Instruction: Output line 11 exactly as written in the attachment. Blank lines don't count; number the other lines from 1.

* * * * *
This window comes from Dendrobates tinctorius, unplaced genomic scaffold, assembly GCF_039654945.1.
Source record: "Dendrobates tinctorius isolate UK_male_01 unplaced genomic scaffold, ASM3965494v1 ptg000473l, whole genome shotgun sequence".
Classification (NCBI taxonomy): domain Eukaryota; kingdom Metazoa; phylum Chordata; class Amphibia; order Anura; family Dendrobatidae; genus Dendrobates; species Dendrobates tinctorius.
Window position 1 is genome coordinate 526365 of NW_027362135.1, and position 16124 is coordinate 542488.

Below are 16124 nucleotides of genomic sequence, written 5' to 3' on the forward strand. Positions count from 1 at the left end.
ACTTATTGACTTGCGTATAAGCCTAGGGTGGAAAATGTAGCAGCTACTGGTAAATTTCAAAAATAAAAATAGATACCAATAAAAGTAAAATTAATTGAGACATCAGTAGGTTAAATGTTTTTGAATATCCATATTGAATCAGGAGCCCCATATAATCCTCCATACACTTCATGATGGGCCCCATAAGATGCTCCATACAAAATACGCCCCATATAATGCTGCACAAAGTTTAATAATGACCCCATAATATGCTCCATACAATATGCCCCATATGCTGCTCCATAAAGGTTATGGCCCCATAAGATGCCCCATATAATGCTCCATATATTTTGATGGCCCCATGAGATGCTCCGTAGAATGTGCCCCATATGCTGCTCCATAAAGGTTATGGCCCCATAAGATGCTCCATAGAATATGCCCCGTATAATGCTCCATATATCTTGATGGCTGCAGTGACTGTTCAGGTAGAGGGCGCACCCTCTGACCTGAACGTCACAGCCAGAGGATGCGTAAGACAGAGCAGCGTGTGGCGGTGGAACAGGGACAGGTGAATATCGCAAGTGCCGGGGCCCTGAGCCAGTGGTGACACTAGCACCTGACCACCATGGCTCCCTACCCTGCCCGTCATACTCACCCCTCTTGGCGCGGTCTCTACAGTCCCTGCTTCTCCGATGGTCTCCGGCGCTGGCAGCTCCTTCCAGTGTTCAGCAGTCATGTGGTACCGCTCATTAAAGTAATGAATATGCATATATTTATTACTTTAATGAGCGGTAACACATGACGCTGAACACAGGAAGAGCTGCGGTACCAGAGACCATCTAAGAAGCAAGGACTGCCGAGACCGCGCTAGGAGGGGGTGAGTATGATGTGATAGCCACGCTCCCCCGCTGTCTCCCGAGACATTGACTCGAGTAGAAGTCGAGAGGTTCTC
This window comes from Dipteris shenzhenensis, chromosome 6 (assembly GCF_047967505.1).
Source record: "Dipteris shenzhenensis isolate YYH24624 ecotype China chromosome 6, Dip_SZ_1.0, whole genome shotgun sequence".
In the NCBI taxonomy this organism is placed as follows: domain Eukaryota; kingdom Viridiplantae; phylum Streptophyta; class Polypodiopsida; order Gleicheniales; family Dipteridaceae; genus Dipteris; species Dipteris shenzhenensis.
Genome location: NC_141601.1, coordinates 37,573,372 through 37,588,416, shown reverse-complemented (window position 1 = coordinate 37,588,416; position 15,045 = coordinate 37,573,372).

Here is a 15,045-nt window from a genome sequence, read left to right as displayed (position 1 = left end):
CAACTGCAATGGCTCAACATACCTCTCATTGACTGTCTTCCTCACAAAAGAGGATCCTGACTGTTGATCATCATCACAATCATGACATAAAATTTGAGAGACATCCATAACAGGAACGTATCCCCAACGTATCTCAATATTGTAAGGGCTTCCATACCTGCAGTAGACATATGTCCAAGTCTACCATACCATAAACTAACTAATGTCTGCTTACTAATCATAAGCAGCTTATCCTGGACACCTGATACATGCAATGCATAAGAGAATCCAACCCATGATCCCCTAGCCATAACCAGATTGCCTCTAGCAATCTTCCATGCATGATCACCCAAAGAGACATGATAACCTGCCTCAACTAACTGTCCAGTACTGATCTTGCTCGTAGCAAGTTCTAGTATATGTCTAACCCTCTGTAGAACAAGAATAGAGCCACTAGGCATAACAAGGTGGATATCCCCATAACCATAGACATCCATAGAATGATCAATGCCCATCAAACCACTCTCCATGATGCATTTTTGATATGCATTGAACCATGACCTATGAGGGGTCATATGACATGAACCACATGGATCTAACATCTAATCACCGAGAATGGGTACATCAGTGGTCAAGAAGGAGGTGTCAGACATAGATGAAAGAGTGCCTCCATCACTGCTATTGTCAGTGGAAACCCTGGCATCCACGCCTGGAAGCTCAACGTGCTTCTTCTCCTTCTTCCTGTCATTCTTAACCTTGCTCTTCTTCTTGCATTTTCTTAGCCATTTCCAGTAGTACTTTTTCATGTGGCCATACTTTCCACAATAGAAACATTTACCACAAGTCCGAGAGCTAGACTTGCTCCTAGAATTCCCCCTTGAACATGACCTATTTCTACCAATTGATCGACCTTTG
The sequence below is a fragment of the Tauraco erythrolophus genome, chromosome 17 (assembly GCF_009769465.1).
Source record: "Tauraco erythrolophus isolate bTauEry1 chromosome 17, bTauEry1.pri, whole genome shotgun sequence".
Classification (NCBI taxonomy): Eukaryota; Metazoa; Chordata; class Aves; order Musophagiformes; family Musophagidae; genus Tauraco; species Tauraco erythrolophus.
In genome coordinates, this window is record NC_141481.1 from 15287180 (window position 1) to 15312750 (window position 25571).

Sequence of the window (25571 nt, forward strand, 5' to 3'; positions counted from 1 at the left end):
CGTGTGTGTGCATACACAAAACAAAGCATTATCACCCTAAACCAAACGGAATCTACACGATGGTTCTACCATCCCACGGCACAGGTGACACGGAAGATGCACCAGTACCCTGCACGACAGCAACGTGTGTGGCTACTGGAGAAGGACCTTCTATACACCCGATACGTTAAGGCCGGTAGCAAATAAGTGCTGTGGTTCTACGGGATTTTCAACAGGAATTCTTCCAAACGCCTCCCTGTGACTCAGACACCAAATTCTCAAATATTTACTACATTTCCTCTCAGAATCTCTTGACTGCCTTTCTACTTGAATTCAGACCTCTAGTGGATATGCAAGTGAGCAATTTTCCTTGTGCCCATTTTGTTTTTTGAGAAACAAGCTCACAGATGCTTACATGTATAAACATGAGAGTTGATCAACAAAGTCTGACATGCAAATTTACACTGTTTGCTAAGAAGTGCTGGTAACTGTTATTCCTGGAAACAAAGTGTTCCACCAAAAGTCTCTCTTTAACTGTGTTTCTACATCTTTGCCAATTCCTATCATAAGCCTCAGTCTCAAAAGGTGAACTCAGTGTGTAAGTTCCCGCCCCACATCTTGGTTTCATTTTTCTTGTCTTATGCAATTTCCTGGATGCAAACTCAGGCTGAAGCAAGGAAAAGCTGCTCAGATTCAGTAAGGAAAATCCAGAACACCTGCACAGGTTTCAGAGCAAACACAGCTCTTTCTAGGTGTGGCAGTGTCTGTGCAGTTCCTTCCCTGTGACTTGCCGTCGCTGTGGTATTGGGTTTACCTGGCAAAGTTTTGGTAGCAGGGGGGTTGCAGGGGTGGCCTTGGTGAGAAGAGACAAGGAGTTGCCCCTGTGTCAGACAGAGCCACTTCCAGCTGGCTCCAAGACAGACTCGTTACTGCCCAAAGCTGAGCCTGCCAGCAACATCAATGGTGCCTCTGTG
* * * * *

Here is a 15,045-nt window from a genome sequence, read left to right as displayed (position 1 = left end):